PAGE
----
Cuddly Corbyn wants to give tenants the right to keep pets

by Neil Patterson

10:36 AM, 14th February 2018
About 3 years ago

Cuddly Corbyn wants to give tenants the right to keep pets

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Cuddly Corbyn wants to give tenants the right to keep pets

In an effort to win over animal loving votes the Labour party wants to give tenants a default right to keep pets in their rented home.

Landlords can only refuse permission under the 2015 Consumer Rights Act if it is reasonable to do so, for reasons such as the animal’s size, possible damage and impact on future rental demand.

However, Labour want landlords to have to prove the pet will be a nuisance before keeping it can be refused. Therefore, this would stop landlords being able to advertise properties with a no pet policy.

The plans also include giving low income earners help with vets bills!

Labour shadow environment secretary, Sue Hayman, said: “People shouldn’t be denied the joy of keeping a pet just because they can’t afford a home of their own. For the majority of people under 30 buying a home is sadly less and less an affordable option.

“I believe the five million households who are forced to rent really shouldn’t be denied the joy of keeping a pet. Pets are not only good company, but they can also help reduce stress in their owners.

“So we want to consult with landlords to see if we can give tenants the default right to keep a pet in their home, so long as they’re not a nuisance. It’s important we don’t just design policies for those fortunate enough to own a home and we reflect the needs of the many, not the few.”

The NLA’s, Richard Lambert, said: “Around half of landlords say they are reluctant to allow renters to keep pets due to a perceived added risk of damage to the property, and the increased costs of repair at the end of a tenancy.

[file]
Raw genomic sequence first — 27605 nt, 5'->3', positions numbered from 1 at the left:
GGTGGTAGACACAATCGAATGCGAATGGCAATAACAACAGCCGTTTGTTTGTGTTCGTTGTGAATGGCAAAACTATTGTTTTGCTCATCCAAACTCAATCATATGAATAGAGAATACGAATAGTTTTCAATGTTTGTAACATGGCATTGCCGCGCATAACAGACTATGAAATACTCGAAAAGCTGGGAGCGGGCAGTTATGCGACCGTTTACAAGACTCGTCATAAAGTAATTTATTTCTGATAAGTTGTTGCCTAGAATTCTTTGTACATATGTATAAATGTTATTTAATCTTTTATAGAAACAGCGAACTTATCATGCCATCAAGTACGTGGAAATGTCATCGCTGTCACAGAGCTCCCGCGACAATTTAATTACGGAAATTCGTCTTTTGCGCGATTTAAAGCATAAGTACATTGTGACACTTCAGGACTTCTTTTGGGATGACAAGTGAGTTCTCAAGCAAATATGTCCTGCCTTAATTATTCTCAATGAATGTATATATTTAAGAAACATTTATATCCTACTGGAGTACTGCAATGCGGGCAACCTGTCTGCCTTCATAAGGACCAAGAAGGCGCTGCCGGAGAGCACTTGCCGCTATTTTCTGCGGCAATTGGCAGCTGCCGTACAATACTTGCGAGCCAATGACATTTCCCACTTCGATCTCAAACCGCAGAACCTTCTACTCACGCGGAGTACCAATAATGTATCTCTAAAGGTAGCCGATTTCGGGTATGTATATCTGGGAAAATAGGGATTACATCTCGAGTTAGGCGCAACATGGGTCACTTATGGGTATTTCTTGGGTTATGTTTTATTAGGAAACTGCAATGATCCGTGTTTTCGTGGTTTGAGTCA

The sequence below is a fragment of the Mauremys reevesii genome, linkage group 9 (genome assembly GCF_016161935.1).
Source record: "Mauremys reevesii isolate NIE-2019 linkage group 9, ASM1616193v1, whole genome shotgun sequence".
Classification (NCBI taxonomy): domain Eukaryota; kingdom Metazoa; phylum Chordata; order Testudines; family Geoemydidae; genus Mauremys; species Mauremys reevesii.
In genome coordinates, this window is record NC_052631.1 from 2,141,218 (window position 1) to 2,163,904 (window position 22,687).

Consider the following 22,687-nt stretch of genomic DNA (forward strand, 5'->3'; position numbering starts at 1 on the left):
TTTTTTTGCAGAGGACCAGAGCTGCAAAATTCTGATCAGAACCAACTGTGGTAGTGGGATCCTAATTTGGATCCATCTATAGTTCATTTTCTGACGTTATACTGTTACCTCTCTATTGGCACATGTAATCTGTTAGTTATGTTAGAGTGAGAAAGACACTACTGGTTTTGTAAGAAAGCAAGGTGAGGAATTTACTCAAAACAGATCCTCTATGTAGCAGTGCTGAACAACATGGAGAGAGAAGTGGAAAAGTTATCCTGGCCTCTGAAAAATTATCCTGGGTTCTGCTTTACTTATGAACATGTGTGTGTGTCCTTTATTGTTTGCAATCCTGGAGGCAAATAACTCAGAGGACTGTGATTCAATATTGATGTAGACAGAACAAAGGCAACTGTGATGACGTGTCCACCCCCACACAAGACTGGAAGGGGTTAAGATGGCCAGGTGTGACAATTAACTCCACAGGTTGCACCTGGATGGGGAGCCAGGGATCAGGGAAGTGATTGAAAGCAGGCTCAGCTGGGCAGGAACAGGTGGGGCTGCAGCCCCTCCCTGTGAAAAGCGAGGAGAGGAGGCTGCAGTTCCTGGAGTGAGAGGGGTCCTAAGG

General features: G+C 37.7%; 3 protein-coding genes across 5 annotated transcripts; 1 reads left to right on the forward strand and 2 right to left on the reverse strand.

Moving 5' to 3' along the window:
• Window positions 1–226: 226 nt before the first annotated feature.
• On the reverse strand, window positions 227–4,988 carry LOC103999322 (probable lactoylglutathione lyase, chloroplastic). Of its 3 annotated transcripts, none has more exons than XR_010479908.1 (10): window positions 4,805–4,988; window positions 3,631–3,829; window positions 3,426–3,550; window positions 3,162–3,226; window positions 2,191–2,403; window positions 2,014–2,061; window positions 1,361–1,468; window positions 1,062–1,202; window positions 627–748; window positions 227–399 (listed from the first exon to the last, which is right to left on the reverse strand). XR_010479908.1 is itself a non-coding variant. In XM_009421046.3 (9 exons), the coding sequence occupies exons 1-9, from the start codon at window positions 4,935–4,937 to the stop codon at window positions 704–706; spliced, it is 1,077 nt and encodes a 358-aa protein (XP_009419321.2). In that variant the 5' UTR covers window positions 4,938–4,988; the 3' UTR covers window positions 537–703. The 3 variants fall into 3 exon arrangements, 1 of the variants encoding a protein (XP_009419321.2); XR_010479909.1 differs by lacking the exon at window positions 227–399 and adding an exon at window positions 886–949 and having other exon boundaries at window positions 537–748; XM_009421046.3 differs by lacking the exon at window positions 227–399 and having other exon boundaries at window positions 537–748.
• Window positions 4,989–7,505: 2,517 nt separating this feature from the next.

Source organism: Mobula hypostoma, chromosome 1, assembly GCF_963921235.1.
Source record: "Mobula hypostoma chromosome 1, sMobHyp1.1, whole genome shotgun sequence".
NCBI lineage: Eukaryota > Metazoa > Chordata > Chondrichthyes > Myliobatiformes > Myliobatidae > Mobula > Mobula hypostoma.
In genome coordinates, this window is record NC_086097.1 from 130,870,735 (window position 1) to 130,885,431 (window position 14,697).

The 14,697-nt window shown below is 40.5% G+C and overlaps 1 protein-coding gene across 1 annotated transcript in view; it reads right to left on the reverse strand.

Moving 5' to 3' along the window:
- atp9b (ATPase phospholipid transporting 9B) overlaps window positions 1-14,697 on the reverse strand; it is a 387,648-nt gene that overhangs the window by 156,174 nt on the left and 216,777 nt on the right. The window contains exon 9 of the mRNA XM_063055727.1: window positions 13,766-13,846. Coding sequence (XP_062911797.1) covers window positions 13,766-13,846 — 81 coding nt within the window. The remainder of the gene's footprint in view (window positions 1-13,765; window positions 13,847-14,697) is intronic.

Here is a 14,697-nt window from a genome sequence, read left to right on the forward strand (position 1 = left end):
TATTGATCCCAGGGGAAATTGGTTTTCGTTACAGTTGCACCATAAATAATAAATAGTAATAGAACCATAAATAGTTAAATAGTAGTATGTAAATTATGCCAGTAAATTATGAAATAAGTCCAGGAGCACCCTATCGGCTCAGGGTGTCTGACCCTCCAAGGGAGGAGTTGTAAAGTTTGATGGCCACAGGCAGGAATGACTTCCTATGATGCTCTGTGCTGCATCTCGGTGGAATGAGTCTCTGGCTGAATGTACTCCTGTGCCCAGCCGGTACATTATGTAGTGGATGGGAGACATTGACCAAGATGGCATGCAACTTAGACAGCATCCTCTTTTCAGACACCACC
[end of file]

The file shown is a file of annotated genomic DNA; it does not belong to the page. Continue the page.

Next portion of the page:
“You can’t take a blanket approach to keeping or refusing pets. The NLA has consistently supported schemes that encourage landlords to take on pet owners, such as the Dog’s Trust’s ‘Lets With Pets’, but landlords should have a right to refuse permission so long as they justify their decision.

“For example, common properties in the PRS, such as high rise flats or those without gardens, may simply not be suitable for keeping some animals nor beneficial to their welfare.”

In addition to the last comment by Richard some leasehold property covenants preclude keeping pets in the building.

A Property118 reader commented on the news that “I automatically turn down anyone who wants just a room and has a cat. Many people have allergies. It must be a non-starter in HMOs.”



Comments

Judith Wordsworth

13:55 PM, 18th February 2018
About 3 years ago

Not only is there the problem of fouling in the gardens (if there is a garden) and owners not picking up the mess and disposing of it; the shredding of carpets (and furniture if supplied furnished) by bored pets; uncontrollable barking etc. there is the costs of dealing with flea infestations which are horrendous. In blocks of flats, converted flats and HMO's fleas easily move from one property to another.

John Wagstaffe, Solicitor, Property Litigator

9:20 AM, 19th February 2018
About 2 years ago

Reply to the comment left by Mark Alexander at 14/02/2018 - 10:16You may be interested to read the judgment in a case on point that I was recently involved (and was, happily, successful) in - http://www.bailii.org/ew/cases/EWHC/Ch/2018/132.html
John

Trish

11:15 AM, 19th February 2018
About 2 years ago

I've always considered myself a bit of a leftie, but Jeremy Corbyn seems to be doing his best to persuade me to vote for another party.

Freda Blogs

14:26 PM, 19th February 2018
About 2 years ago